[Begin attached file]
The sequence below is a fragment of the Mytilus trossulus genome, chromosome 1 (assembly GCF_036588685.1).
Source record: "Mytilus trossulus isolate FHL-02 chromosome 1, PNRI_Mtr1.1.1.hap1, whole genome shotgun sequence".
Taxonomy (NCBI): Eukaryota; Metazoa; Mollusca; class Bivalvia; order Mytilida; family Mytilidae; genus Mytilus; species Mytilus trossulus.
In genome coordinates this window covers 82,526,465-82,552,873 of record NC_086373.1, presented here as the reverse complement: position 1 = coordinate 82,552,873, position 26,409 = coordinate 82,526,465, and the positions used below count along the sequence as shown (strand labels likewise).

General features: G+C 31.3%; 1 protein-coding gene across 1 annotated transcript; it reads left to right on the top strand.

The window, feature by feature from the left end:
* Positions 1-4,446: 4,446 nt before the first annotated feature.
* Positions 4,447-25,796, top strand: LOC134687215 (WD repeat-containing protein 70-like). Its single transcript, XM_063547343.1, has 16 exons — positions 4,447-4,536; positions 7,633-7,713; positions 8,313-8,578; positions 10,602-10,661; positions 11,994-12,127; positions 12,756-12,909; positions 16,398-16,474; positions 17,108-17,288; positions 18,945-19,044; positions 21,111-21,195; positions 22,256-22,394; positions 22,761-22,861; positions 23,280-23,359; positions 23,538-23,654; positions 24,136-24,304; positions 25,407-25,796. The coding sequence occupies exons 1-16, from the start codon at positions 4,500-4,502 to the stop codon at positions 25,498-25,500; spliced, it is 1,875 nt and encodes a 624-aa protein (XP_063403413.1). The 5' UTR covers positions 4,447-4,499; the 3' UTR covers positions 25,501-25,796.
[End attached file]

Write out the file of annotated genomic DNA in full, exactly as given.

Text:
The sequence below is a fragment of the Mytilus trossulus genome, chromosome 1 (assembly GCF_036588685.1).
Source record: "Mytilus trossulus isolate FHL-02 chromosome 1, PNRI_Mtr1.1.1.hap1, whole genome shotgun sequence".
Taxonomy (NCBI): Eukaryota; Metazoa; Mollusca; class Bivalvia; order Mytilida; family Mytilidae; genus Mytilus; species Mytilus trossulus.
In genome coordinates this window covers 82,526,465-82,552,873 of record NC_086373.1, presented here as the reverse complement: position 1 = coordinate 82,552,873, position 26,409 = coordinate 82,526,465, and the positions used below count along the sequence as shown (strand labels likewise).

General features: G+C 31.3%; 1 protein-coding gene across 1 annotated transcript; it reads left to right on the top strand.

The window, feature by feature from the left end:
* Positions 1-4,446: 4,446 nt before the first annotated feature.
* Positions 4,447-25,796, top strand: LOC134687215 (WD repeat-containing protein 70-like). Its single transcript, XM_063547343.1, has 16 exons — positions 4,447-4,536; positions 7,633-7,713; positions 8,313-8,578; positions 10,602-10,661; positions 11,994-12,127; positions 12,756-12,909; positions 16,398-16,474; positions 17,108-17,288; positions 18,945-19,044; positions 21,111-21,195; positions 22,256-22,394; positions 22,761-22,861; positions 23,280-23,359; positions 23,538-23,654; positions 24,136-24,304; positions 25,407-25,796. The coding sequence occupies exons 1-16, from the start codon at positions 4,500-4,502 to the stop codon at positions 25,498-25,500; spliced, it is 1,875 nt and encodes a 624-aa protein (XP_063403413.1). The 5' UTR covers positions 4,447-4,499; the 3' UTR covers positions 25,501-25,796.